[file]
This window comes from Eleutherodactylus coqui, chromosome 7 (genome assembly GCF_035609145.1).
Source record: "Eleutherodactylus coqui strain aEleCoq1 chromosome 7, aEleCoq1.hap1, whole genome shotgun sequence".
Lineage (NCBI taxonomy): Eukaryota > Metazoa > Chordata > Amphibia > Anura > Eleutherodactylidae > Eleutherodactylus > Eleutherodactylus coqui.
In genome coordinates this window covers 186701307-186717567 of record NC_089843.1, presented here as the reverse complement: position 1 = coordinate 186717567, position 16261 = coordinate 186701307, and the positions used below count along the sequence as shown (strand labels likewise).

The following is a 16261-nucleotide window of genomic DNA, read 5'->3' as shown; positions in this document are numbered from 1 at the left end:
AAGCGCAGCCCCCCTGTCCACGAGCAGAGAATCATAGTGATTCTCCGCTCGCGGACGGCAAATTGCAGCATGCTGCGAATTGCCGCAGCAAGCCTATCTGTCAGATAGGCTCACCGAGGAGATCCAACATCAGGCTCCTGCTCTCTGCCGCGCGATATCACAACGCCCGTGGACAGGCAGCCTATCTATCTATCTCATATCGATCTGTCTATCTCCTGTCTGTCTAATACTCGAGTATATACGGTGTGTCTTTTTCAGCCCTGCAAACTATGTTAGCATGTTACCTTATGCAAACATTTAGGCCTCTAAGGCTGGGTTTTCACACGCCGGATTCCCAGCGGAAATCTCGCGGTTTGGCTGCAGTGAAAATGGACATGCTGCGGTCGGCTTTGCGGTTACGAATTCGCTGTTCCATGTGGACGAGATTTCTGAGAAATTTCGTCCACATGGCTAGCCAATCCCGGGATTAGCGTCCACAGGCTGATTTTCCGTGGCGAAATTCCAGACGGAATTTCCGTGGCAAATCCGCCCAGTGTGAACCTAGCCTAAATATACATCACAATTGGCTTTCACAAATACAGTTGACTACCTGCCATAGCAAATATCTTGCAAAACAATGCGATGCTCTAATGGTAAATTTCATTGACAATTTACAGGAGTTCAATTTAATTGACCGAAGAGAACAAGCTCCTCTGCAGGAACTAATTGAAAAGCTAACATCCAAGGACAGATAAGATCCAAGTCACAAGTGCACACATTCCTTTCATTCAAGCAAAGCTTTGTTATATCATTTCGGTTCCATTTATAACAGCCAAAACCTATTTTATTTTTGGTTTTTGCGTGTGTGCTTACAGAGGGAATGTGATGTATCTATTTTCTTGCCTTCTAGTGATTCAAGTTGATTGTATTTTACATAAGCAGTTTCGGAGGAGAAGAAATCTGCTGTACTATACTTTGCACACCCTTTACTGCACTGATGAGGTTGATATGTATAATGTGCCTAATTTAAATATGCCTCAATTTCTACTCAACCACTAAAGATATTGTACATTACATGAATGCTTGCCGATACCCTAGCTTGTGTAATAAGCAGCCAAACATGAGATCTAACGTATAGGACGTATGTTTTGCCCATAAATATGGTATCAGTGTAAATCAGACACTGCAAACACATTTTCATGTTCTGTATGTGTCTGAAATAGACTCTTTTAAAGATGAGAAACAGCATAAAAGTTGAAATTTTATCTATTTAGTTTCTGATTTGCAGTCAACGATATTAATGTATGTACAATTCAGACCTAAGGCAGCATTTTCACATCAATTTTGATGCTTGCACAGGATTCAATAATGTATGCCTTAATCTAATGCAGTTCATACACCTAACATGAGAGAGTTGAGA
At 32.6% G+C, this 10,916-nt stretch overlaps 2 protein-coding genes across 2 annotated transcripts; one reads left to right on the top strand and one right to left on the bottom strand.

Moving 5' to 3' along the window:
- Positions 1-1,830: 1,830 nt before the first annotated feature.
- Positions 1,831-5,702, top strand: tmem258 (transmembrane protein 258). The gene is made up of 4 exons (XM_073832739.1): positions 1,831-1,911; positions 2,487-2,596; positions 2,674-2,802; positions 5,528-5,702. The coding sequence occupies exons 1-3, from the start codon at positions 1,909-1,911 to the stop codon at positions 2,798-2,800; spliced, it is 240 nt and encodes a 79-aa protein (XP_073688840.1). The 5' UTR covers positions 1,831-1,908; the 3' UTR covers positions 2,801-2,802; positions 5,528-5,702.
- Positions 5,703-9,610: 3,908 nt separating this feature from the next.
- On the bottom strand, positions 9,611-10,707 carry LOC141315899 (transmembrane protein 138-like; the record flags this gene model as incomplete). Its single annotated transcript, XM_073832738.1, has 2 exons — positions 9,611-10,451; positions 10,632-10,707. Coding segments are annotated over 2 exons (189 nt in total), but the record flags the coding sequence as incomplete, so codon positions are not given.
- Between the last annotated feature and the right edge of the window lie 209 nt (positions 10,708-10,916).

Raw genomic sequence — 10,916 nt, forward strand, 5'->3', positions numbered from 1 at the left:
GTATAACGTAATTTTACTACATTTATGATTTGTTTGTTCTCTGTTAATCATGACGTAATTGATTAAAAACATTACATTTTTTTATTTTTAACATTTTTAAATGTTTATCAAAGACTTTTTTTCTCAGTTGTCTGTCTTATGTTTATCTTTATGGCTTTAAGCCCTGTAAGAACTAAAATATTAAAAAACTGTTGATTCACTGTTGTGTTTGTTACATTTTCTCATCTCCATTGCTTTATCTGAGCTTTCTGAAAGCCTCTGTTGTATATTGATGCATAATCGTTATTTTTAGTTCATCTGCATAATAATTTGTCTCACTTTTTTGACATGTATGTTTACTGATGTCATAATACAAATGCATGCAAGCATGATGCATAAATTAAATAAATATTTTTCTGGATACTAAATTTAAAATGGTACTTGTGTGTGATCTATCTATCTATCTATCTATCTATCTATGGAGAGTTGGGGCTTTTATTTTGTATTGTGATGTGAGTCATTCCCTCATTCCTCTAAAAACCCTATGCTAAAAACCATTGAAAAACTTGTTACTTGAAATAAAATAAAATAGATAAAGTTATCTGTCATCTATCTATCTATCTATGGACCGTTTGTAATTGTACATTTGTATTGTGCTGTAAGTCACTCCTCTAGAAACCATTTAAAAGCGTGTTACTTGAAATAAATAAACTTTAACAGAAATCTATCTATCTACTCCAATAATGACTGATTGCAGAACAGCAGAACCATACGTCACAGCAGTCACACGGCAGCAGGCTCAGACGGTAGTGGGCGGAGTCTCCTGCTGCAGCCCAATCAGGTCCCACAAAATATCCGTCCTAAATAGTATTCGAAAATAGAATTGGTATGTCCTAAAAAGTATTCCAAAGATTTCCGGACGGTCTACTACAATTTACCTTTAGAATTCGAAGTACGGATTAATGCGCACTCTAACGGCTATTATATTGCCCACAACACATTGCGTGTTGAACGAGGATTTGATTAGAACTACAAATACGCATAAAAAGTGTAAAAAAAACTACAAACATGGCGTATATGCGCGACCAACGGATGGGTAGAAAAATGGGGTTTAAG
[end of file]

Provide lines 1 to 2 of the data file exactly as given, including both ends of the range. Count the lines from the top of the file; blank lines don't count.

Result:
This window comes from Eleutherodactylus coqui, chromosome 7 (genome assembly GCF_035609145.1).
Source record: "Eleutherodactylus coqui strain aEleCoq1 chromosome 7, aEleCoq1.hap1, whole genome shotgun sequence".